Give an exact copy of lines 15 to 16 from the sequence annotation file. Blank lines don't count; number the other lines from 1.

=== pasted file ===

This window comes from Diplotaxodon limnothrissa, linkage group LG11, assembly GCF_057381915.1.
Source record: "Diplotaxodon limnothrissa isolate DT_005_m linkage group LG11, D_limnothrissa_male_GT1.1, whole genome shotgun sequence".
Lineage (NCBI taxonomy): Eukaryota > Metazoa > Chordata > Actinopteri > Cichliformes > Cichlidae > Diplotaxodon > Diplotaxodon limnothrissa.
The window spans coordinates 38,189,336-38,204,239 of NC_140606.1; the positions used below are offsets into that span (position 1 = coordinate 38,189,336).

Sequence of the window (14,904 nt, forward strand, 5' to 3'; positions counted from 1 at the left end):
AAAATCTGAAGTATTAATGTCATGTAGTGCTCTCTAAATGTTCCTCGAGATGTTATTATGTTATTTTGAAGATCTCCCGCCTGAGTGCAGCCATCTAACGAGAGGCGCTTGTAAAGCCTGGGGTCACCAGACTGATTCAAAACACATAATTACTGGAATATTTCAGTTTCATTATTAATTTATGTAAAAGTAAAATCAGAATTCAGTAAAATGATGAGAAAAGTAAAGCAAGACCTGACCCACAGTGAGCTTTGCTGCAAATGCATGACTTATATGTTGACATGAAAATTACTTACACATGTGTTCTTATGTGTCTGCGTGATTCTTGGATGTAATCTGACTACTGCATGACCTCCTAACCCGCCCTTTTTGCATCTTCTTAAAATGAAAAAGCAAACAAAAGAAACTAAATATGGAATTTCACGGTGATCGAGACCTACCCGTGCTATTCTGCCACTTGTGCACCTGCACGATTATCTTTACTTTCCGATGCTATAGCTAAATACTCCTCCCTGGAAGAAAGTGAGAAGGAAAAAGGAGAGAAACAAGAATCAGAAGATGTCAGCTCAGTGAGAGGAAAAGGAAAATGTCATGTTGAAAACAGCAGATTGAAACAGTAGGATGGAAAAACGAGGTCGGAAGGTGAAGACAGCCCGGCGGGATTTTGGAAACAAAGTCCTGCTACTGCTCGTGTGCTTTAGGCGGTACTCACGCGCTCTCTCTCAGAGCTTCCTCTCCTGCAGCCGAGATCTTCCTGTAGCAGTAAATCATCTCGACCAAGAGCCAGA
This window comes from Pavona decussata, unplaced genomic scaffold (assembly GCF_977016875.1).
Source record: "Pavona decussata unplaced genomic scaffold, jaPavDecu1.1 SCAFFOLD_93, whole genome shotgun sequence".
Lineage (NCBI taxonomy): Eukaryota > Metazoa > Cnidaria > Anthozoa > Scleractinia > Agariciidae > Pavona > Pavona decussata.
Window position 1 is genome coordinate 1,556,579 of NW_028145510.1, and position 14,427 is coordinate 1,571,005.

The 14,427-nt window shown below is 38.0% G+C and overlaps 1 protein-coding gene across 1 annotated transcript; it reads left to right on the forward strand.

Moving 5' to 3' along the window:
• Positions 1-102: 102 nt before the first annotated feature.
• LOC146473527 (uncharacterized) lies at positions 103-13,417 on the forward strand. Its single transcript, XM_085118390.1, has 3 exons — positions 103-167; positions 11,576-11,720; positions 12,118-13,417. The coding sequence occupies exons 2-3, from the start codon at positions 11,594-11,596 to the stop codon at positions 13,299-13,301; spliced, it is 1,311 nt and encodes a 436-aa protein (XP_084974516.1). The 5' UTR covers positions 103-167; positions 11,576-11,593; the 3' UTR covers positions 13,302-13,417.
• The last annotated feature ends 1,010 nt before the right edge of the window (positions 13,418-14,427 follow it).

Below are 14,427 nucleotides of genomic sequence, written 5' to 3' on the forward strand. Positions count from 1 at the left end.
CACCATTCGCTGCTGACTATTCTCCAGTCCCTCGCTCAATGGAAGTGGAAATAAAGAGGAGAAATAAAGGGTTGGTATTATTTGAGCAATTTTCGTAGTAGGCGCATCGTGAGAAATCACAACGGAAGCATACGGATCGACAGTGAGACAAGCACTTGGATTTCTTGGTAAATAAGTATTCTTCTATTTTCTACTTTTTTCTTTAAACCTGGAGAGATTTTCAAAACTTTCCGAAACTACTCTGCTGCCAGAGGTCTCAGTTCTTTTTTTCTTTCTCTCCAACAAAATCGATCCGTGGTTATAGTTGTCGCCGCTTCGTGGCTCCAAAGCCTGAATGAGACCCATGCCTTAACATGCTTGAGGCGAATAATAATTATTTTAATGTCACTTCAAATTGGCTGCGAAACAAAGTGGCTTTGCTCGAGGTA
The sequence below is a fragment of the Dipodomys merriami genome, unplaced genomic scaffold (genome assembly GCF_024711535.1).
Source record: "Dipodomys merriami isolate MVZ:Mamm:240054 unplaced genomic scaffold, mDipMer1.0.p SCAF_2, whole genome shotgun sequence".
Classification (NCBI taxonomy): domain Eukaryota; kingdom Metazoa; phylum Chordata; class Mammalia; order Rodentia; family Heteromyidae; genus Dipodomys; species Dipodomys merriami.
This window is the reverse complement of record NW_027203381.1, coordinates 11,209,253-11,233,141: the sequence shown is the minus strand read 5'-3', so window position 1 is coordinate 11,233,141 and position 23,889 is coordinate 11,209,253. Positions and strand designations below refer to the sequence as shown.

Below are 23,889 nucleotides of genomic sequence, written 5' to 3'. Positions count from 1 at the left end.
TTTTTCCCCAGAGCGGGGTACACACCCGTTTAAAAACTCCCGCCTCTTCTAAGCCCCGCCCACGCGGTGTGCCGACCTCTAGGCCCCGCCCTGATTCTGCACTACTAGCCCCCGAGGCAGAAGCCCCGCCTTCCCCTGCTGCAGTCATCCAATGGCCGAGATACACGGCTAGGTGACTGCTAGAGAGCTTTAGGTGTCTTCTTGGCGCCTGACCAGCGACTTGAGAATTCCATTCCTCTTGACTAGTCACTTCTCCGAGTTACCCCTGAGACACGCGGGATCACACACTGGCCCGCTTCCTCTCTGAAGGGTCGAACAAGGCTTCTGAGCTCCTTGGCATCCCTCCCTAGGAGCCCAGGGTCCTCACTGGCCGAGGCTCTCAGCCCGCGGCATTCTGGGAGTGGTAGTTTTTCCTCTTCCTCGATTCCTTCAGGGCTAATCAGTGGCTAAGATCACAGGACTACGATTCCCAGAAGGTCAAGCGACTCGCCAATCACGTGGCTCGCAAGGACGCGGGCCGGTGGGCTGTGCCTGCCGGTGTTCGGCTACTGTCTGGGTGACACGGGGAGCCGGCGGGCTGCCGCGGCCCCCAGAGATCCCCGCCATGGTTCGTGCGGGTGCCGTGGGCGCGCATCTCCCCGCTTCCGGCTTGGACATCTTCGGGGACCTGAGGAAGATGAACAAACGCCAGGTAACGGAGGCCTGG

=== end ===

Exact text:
• The last annotated feature ends 1,010 nt before the right edge of the window (positions 13,418-14,427 follow it).

Below are 14,427 nucleotides of genomic sequence, written 5' to 3' on the forward strand. Positions count from 1 at the left end.